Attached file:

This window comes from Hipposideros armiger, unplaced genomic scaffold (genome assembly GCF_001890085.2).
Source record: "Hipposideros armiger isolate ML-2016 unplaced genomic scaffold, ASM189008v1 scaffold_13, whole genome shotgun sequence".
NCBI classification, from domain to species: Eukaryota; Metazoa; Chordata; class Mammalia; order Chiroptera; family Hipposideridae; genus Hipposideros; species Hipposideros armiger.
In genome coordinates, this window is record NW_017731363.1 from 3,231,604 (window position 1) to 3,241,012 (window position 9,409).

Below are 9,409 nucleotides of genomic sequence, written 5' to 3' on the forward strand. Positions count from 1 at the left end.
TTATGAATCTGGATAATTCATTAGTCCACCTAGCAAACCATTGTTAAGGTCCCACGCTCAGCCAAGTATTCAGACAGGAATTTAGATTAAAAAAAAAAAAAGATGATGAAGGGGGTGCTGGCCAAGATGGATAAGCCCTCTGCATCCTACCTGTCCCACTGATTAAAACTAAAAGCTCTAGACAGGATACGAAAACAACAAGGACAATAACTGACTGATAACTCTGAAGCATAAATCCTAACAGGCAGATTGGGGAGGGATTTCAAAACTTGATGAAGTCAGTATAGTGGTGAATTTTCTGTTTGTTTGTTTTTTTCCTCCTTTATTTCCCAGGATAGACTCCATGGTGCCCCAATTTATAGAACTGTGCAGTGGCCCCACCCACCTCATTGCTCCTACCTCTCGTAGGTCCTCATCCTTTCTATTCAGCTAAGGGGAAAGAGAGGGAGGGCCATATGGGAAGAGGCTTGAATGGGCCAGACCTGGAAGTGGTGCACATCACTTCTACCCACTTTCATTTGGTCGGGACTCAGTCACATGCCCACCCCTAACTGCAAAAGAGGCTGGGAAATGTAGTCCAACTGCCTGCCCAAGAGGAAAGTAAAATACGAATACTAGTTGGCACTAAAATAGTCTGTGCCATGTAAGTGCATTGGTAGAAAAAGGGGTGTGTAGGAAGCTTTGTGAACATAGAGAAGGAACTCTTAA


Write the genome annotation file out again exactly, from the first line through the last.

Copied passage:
This window comes from Hipposideros armiger, unplaced genomic scaffold (genome assembly GCF_001890085.2).
Source record: "Hipposideros armiger isolate ML-2016 unplaced genomic scaffold, ASM189008v1 scaffold_13, whole genome shotgun sequence".
NCBI classification, from domain to species: Eukaryota; Metazoa; Chordata; class Mammalia; order Chiroptera; family Hipposideridae; genus Hipposideros; species Hipposideros armiger.
In genome coordinates, this window is record NW_017731363.1 from 3,231,604 (window position 1) to 3,241,012 (window position 9,409).

Below are 9,409 nucleotides of genomic sequence, written 5' to 3' on the forward strand. Positions count from 1 at the left end.
TTATGAATCTGGATAATTCATTAGTCCACCTAGCAAACCATTGTTAAGGTCCCACGCTCAGCCAAGTATTCAGACAGGAATTTAGATTAAAAAAAAAAAAAGATGATGAAGGGGGTGCTGGCCAAGATGGATAAGCCCTCTGCATCCTACCTGTCCCACTGATTAAAACTAAAAGCTCTAGACAGGATACGAAAACAACAAGGACAATAACTGACTGATAACTCTGAAGCATAAATCCTAACAGGCAGATTGGGGAGGGATTTCAAAACTTGATGAAGTCAGTATAGTGGTGAATTTTCTGTTTGTTTGTTTTTTTCCTCCTTTATTTCCCAGGATAGACTCCATGGTGCCCCAATTTATAGAACTGTGCAGTGGCCCCACCCACCTCATTGCTCCTACCTCTCGTAGGTCCTCATCCTTTCTATTCAGCTAAGGGGAAAGAGAGGGAGGGCCATATGGGAAGAGGCTTGAATGGGCCAGACCTGGAAGTGGTGCACATCACTTCTACCCACTTTCATTTGGTCGGGACTCAGTCACATGCCCACCCCTAACTGCAAAAGAGGCTGGGAAATGTAGTCCAACTGCCTGCCCAAGAGGAAAGTAAAATACGAATACTAGTTGGCACTAAAATAGTCTGTGCCATGTAAGTGCATTGGTAGAAAAAGGGGTGTGTAGGAAGCTTTGTGAACATAGAGAAGGAACTCTTAA